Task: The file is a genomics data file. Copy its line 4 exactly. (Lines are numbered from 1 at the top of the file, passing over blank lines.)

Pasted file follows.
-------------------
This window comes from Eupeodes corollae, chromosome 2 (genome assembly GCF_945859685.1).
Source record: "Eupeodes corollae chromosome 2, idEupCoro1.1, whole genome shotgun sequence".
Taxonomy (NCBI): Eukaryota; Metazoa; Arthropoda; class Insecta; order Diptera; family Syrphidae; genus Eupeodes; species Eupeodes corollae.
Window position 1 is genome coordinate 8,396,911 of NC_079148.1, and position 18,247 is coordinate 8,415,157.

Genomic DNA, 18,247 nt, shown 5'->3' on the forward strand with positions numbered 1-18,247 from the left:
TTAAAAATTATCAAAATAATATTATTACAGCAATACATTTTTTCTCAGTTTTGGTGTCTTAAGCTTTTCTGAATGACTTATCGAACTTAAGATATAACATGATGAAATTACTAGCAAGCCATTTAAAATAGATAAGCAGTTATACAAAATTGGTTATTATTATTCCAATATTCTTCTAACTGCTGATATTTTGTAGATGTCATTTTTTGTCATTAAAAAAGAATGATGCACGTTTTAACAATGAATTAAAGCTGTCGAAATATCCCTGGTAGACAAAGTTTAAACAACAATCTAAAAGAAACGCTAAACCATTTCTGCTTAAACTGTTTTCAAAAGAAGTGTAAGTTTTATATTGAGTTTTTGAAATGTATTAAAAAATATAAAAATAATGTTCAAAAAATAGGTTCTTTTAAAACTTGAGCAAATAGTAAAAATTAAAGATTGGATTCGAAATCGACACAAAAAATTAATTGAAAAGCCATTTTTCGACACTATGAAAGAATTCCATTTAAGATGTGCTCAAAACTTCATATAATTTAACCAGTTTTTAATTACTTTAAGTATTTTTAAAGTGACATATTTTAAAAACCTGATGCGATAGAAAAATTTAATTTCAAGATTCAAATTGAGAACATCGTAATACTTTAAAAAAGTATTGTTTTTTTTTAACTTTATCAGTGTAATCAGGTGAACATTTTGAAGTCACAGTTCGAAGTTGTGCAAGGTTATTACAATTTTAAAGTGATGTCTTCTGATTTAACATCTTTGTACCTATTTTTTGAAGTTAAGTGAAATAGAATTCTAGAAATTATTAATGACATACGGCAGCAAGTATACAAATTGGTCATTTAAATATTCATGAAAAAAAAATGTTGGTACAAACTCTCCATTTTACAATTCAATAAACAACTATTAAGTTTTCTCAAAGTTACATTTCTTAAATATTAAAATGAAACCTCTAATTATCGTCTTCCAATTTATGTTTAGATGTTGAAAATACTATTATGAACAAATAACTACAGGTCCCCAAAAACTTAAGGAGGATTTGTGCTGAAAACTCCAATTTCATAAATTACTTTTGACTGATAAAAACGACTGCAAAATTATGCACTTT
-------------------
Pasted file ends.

Window position 1 is genome coordinate 8,396,911 of NC_079148.1, and position 18,247 is coordinate 8,415,157.